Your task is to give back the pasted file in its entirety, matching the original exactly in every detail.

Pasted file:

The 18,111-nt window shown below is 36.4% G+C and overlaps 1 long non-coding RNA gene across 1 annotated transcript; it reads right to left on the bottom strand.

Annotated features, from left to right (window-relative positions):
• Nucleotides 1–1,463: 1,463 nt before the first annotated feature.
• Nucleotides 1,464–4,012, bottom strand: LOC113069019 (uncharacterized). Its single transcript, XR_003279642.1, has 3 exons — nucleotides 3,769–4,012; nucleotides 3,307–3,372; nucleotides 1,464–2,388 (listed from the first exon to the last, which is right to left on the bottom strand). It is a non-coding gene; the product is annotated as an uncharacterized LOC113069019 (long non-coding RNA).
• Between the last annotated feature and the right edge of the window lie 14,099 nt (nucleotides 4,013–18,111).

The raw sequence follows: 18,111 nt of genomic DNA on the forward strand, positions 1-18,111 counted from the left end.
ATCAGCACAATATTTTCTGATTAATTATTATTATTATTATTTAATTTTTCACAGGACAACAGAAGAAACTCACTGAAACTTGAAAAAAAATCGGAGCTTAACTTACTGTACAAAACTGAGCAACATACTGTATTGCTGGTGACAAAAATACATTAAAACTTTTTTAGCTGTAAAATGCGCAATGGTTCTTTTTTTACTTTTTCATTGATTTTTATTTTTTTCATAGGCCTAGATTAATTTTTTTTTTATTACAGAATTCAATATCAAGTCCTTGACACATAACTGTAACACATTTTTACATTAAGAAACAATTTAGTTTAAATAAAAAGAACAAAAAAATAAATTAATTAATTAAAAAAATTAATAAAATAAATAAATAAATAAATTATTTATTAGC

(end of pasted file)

The 18,111-nt window shown below is 36.4% G+C and overlaps 1 long non-coding RNA gene across 1 annotated transcript; it reads right to left on the bottom strand.

Annotated features, from left to right (window-relative positions):
• Nucleotides 1–1,463: 1,463 nt before the first annotated feature.
• Nucleotides 1,464–4,012, bottom strand: LOC113069019 (uncharacterized). Its single transcript, XR_003279642.1, has 3 exons — nucleotides 3,769–4,012; nucleotides 3,307–3,372; nucleotides 1,464–2,388 (listed from the first exon to the last, which is right to left on the bottom strand). It is a non-coding gene; the product is annotated as an uncharacterized LOC113069019 (long non-coding RNA).
• Between the last annotated feature and the right edge of the window lie 14,099 nt (nucleotides 4,013–18,111).

The raw sequence follows: 18,111 nt of genomic DNA on the forward strand, positions 1-18,111 counted from the left end.
ATCAGCACAATATTTTCTGATTAATTATTATTATTATTATTTAATTTTTCACAGGACAACAGAAGAAACTCACTGAAACTTGAAAAAAAATCGGAGCTTAACTTACTGTACAAAACTGAGCAACATACTGTATTGCTGGTGACAAAAATACATTAAAACTTTTTTAGCTGTAAAATGCGCAATGGTTCTTTTTTTACTTTTTCATTGATTTTTATTTTTTTCATAGGCCTAGATTAATTTTTTTTTTATTACAGAATTCAATATCAAGTCCTTGACACATAACTGTAACACATTTTTACATTAAGAAACAATTTAGTTTAAATAAAAAGAACAAAAAAATAAATTAATTAATTAAAAAAATTAATAAAATAAATAAATAAATAAATTATTTATTAGC